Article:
Our Apiaries

 

1: Home Apiary – Our first apiary it is quite small (approx. 6 x 4 m) and is home of six colonies of Sinah Common honeybees. These colonies still produce honey although it is mainly used for queen rearing and new colony breeding & production.

sinah common honey apiaries

2: The Common Apiary - The smaller of our two production apiaries, located at the very heart of Sinah Common on land owned by Hayling Golf Club. This is a medium sized apiary capable of accommodating up to 20 colonies and is sheltered from the prevailing southwesterly wind by a large gorse hedgerow. This apiary has superb access for people with mobility difficulties and will be used when we are mentoring young people or working with wounded and injured service personnel through Help For Heroes.

3: Farm Apiary – This is the largest of our three main production apiaries. It is located along the side of a vibrant hedgerow in a large field close to the northeastern edge of Sinah Common and within flying range of the foraging worker bees. This apiary is still being built and the hedgerow is around 100 m long so it has the capacity to accommodate 40-50 colonies of Sinah honeybees.

4: Forestside - This apiary is quite small and about the same size as home apiary. Here the bees forage all year around on the beautiful wild flowers that paint a colourful picture across the southern slopes of the South Downs.

5: The lake Apiary: The lake is one of our three biggest apiaries and can accommodate around 25 colonies of bees. Here the bees can forage all year around, in the spring on the rolling farmland crops and in the summer on the abundant blackberry bushes and lime trees.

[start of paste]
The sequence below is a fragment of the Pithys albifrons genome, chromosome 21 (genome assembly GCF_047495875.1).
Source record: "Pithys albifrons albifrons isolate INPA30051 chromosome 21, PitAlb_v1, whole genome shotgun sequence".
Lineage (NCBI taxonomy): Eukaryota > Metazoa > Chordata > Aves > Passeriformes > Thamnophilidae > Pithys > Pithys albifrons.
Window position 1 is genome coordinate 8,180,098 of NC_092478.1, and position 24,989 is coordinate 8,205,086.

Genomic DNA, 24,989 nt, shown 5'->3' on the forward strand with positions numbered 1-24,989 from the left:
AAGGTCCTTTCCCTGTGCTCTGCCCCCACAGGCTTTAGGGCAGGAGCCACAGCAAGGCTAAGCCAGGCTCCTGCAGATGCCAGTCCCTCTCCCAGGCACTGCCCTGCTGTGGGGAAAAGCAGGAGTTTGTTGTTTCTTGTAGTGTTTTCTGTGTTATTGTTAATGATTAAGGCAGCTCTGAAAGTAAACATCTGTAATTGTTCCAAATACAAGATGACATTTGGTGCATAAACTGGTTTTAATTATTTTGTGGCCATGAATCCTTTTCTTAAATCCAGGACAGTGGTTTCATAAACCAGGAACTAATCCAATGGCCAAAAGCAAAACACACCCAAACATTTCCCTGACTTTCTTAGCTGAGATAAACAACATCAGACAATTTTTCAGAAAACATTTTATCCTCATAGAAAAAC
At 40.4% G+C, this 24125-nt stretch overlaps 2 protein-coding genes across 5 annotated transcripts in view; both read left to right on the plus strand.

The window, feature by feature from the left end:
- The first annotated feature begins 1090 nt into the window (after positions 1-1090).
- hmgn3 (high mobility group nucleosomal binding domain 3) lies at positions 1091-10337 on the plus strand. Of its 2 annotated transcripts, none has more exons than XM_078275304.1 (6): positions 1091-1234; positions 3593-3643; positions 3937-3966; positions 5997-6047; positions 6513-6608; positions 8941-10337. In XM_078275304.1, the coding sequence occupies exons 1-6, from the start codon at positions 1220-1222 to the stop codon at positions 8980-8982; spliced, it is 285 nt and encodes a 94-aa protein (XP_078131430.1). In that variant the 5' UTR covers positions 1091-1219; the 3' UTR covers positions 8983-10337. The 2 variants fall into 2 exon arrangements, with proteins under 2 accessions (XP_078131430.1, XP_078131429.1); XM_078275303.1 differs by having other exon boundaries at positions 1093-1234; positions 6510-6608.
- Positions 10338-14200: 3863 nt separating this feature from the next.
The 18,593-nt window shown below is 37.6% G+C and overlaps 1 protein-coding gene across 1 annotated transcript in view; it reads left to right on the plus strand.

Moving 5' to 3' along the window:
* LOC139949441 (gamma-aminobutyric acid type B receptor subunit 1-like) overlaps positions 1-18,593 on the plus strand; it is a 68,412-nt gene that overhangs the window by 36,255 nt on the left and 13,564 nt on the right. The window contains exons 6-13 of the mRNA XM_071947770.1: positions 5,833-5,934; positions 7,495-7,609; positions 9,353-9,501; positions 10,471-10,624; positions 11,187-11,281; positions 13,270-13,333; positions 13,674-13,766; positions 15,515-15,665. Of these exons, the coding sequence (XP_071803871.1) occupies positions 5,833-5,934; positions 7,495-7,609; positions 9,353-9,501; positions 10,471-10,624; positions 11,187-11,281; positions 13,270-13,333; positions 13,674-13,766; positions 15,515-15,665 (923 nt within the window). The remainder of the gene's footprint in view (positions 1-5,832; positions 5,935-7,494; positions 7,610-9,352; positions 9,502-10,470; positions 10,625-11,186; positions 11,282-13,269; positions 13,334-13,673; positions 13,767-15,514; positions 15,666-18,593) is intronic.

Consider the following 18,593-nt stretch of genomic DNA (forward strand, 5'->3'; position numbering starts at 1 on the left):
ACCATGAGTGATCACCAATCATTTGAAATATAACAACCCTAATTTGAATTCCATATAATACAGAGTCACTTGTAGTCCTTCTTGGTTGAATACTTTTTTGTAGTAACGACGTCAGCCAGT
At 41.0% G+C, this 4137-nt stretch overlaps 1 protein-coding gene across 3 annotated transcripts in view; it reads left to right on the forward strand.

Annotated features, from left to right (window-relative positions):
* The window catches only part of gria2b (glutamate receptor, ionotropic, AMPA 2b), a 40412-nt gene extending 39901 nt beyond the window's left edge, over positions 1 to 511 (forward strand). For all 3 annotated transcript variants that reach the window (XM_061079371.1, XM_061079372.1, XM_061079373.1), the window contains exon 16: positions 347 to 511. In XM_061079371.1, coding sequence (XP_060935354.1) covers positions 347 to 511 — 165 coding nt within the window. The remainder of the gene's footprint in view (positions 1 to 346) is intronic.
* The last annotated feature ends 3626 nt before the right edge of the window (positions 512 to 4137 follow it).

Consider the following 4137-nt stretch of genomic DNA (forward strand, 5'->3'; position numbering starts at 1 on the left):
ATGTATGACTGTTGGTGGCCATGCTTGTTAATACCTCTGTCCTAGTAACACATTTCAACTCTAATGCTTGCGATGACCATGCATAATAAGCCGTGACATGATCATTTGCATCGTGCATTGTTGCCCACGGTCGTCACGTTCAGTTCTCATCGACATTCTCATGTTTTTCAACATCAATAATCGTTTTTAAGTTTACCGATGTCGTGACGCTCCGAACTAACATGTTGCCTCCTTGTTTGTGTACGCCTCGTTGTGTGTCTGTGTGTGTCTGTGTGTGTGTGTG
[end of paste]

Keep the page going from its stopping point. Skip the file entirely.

6: North Farm Apiary: Our third large apiary capable of accommodating 30 colonies of bees. This is situated on the southern slopes of the South Downs and is surrounded with farmland an pastures for as far as the eye can see. In the spring the bees gorge on oil seed rape crops, meadow flowers and hawthorn. In the summer they turn to the abundant hedgerows and the large swathes of chestnut trees. 

7 & 8: The Copse apiaries - These two apiaries, both capable of taking 15 colonies each are nestled into meadowland and amongst the large woods to the north of Emsworth and just south of Rowlands Castle. The bees forage on the large pastures of meadow flowers, the gorse, willow blackberry and chestnut.

9: North East Farm Apiary - Set in woods overlooking the rolling downs this apiary is our newest and still under construction. We use this to overwinter colonies, as a quarantine apiary for bee swarms of unknown origin and to raise overwintered and early spring colony splits (A split is a way of building a new colony from an existing stock).